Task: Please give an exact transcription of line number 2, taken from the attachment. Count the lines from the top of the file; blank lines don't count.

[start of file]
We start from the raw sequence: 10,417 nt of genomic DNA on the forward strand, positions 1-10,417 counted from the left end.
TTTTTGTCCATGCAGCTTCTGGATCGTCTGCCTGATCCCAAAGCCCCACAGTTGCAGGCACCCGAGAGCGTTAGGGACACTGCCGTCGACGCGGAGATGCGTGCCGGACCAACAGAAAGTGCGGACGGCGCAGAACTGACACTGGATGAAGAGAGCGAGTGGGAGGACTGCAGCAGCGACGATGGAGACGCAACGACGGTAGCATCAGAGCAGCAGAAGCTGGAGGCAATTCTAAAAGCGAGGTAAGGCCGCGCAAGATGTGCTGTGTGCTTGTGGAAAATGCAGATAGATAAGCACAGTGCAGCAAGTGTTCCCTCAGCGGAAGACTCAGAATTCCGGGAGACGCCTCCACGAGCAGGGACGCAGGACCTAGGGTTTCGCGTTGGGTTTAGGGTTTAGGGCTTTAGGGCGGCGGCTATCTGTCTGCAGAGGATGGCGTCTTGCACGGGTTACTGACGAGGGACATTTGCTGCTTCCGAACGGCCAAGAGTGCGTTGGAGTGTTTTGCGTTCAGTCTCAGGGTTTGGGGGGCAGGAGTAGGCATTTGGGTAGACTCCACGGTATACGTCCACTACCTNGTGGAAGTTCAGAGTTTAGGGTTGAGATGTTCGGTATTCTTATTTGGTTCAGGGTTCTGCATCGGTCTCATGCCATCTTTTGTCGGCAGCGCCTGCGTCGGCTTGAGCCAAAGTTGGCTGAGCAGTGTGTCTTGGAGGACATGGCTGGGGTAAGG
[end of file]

TTTTTGTCCATGCAGCTTCTGGATCGTCTGCCTGATCCCAAAGCCCCACAGTTGCAGGCACCCGAGAGCGTTAGGGACACTGCCGTCGACGCGGAGATGCGTGCCGGACCAACAGAAAGTGCGGACGGCGCAGAACTGACACTGGATGAAGAGAGCGAGTGGGAGGACTGCAGCAGCGACGATGGAGACGCAACGACGGTAGCATCAGAGCAGCAGAAGCTGGAGGCAATTCTAAAAGCGAGGTAAGGCCGCGCAAGATGTGCTGTGTGCTTGTGGAAAATGCAGATAGATAAGCACAGTGCAGCAAGTGTTCCCTCAGCGGAAGACTCAGAATTCCGGGAGACGCCTCCACGAGCAGGGACGCAGGACCTAGGGTTTCGCGTTGGGTTTAGGGTTTAGGGCTTTAGGGCGGCGGCTATCTGTCTGCAGAGGATGGCGTCTTGCACGGGTTACTGACGAGGGACATTTGCTGCTTCCGAACGGCCAAGAGTGCGTTGGAGTGTTTTGCGTTCAGTCTCAGGGTTTGGGGGGCAGGAGTAGGCATTTGGGTAGACTCCACGGTATACGTCCACTACCTNGTGGAAGTTCAGAGTTTAGGGTTGAGATGTTCGGTATTCTTATTTGGTTCAGGGTTCTGCATCGGTCTCATGCCATCTTTTGTCGGCAGCGCCTGCGTCGGCTTGAGCCAAAGTTGGCTGAGCAGTGTGTCTTGGAGGACATGGCTGGGGTAAGG